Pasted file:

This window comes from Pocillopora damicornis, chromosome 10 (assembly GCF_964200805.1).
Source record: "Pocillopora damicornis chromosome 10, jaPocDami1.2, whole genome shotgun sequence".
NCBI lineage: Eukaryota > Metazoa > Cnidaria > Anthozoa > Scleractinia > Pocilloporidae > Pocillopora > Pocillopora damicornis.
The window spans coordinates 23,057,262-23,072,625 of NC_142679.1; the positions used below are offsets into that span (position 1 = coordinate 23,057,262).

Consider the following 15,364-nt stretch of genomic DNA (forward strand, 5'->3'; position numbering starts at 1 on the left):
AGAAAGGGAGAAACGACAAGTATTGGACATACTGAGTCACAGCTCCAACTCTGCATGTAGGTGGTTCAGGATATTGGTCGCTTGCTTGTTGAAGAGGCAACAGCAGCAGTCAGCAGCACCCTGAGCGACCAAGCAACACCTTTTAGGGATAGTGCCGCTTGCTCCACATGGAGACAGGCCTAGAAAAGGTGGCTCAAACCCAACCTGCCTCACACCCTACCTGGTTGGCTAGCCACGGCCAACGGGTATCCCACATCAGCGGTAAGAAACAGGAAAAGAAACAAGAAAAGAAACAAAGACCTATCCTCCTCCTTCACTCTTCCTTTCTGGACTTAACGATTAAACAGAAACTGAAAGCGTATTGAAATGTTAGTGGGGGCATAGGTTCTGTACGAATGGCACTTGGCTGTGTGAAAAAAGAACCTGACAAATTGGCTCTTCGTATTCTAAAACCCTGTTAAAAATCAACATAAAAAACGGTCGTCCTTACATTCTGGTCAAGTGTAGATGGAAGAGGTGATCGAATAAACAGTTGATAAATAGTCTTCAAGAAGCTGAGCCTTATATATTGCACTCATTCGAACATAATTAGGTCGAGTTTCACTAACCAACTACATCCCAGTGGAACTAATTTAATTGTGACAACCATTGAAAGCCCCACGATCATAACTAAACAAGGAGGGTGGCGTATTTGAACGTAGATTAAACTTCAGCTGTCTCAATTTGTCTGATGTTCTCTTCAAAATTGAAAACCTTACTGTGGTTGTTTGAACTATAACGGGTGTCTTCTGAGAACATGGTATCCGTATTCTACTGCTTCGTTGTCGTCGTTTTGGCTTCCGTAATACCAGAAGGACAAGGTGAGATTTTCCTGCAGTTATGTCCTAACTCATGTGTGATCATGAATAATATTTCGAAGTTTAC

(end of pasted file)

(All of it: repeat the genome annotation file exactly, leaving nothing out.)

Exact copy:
This window comes from Pocillopora damicornis, chromosome 10 (assembly GCF_964200805.1).
Source record: "Pocillopora damicornis chromosome 10, jaPocDami1.2, whole genome shotgun sequence".
NCBI lineage: Eukaryota > Metazoa > Cnidaria > Anthozoa > Scleractinia > Pocilloporidae > Pocillopora > Pocillopora damicornis.
The window spans coordinates 23,057,262-23,072,625 of NC_142679.1; the positions used below are offsets into that span (position 1 = coordinate 23,057,262).

Consider the following 15,364-nt stretch of genomic DNA (forward strand, 5'->3'; position numbering starts at 1 on the left):
AGAAAGGGAGAAACGACAAGTATTGGACATACTGAGTCACAGCTCCAACTCTGCATGTAGGTGGTTCAGGATATTGGTCGCTTGCTTGTTGAAGAGGCAACAGCAGCAGTCAGCAGCACCCTGAGCGACCAAGCAACACCTTTTAGGGATAGTGCCGCTTGCTCCACATGGAGACAGGCCTAGAAAAGGTGGCTCAAACCCAACCTGCCTCACACCCTACCTGGTTGGCTAGCCACGGCCAACGGGTATCCCACATCAGCGGTAAGAAACAGGAAAAGAAACAAGAAAAGAAACAAAGACCTATCCTCCTCCTTCACTCTTCCTTTCTGGACTTAACGATTAAACAGAAACTGAAAGCGTATTGAAATGTTAGTGGGGGCATAGGTTCTGTACGAATGGCACTTGGCTGTGTGAAAAAAGAACCTGACAAATTGGCTCTTCGTATTCTAAAACCCTGTTAAAAATCAACATAAAAAACGGTCGTCCTTACATTCTGGTCAAGTGTAGATGGAAGAGGTGATCGAATAAACAGTTGATAAATAGTCTTCAAGAAGCTGAGCCTTATATATTGCACTCATTCGAACATAATTAGGTCGAGTTTCACTAACCAACTACATCCCAGTGGAACTAATTTAATTGTGACAACCATTGAAAGCCCCACGATCATAACTAAACAAGGAGGGTGGCGTATTTGAACGTAGATTAAACTTCAGCTGTCTCAATTTGTCTGATGTTCTCTTCAAAATTGAAAACCTTACTGTGGTTGTTTGAACTATAACGGGTGTCTTCTGAGAACATGGTATCCGTATTCTACTGCTTCGTTGTCGTCGTTTTGGCTTCCGTAATACCAGAAGGACAAGGTGAGATTTTCCTGCAGTTATGTCCTAACTCATGTGTGATCATGAATAATATTTCGAAGTTTAC